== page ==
UMass Medical School and its business affiliate, UHealthSolutions, are offering member and prescriber outreach and medication management services to help health plans increase their Medicare Star Ratings and save money.
More needs to be done to eliminate barriers and improve access to insurance coverage for all Massachusetts residents who have autism, Amy Weinstock, director of the Autism Insurance Resource Center at UMass Medical School’s Eunice Kennedy Shriver Center, and Daniel Shannon, executive director of the Massachusetts Developmental Disabilities Council, stated in an editorial in The
The Academy of Managed Care Pharmacy (AMCP) has named Paul Jeffrey, PharmD, a pharmacy director in UMass Medical School’s Commonwealth Medicine division, chair of its Professional Practice Committee.
Massachusetts is one of five states using Medicaid claims data to study how people with intellectual disabilities are using health care services. The study led by UMass Medical School aims to improve the health and well-being of this population and understand their health care patterns.
If Congress does not extend federal funding for the Children’s Health Insurance Program (CHIP), Massachusetts would incur an additional cost of $166 million in fiscal year 2016 to continue insurance coverage for 130,000 children currently enrolled in the program, according to a report authored by a health policy expert from UMass Medical School and released April 7 by the Massachusetts Medicaid Policy Institute of the Blue Cross Blue Shield of Massachusetts Foundation.
When a town orders an evacuation in a severe storm, people with disabilities may need the type of help no one has foreseen, such as accessible transportation to a shelter. To make sure people receive the help they need, UMass Medical School’s Eunice Kennedy Shriver Center will launch an online course to teach emergency planners across the country the best strategies for emergency planning for and with individuals with disabilities.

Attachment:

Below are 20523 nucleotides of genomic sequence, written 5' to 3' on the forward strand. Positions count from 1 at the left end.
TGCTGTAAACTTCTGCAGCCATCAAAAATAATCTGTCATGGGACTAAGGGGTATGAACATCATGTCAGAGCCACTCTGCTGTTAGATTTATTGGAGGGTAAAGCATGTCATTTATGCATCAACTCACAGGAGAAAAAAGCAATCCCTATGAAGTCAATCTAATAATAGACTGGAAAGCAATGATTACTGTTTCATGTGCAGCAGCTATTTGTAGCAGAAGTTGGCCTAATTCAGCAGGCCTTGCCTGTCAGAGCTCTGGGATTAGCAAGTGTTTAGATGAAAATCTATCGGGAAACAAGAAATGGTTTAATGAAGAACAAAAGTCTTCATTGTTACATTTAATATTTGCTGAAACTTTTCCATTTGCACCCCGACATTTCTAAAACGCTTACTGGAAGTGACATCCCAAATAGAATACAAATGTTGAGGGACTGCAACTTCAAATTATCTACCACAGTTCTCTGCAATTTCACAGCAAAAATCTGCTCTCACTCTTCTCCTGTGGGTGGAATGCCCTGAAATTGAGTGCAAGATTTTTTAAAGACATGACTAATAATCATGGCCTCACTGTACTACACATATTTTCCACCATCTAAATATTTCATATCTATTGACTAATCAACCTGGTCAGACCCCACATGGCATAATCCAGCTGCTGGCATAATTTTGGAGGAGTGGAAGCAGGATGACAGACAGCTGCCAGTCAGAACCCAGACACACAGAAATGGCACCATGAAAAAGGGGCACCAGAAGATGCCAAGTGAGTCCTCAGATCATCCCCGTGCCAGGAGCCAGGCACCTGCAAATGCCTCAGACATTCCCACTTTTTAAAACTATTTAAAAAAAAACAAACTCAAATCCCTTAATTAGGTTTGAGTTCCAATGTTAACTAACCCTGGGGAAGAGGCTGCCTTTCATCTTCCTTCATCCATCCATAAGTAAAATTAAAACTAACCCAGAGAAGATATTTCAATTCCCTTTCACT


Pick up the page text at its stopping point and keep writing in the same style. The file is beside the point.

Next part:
Clinical pharmacists from UMass Medical School’s Commonwealth Medicine division will present on the use of antibodies to reduce hospitalizations and emergency room visits in respiratory syncytial virus (RSV) patients, and medication management strategies for dual-eligible and substance abuse populations at the Academy of Managed Care Pharmacy’s 27th annual meeting and expo April 7-10 in San Diego.
Massachusetts State Treasurer Deborah Goldberg has named Joyce A. Murphy, MPA, executive vice chancellor of UMass Medical School’s Commonwealth Medicine, to serve on the newly created Advisory Committee on Wage Equality.
The life-saving work of the New England Newborn Screening Program, operated by UMass Medical School, does not stop, even when severe weather strikes. Program staff showed unwavering dedication the day after a January blizzard, when they endured challenging road conditions and delayed public transportation to venture into work and then volunteer to collect blood samples from 25 hospitals in Eastern Massachusetts.
Public awareness of advance care planning, palliative care and end-of-life options are key to improving end-of-life care in Massachusetts, according to a report prepared and released by UMass Medical School’s Commonwealth Medicine division.
UMass Medical School's Commonwealth Medicine division is working to create better care models, Executive Vice Chancellor Joyce A. Murphy writes in a column for Health, a quarterly published by the Worcester Business Journal.
“Above and beyond the call of duty” doesn’t quite capture the heroic acts by New England Newborn Screening Program staff in the middle of a January blizzard, when they braved a snowbound state to collect blood samples from newborn babies that needed to be screened for early diagnosis for a range of rare disorders. The New England Newborn Screening Program is operated by UMass Medical School.
Up to 10,000 parents in Connecticut could lose health coverage if a proposal to change eligibility requirements for HUSKY A, the state’s Medicaid program, is successful, according to an analysis conducted by health policy experts from UMass Medical School and released by the Connecticut Health Foundation (CT Health) on March 18.
A UMass Medical School survey of primary care physicians at Massachusetts community health centers finds an aging workforce with fewer doctors planning to continue working in the centers in the next five years.
The newest research concerning the health care of incarcerated populations will be presented by national experts at the 8th Academic and Health Policy Conference on Correctional Health March 19-20 at the Hyatt Boston Harbor.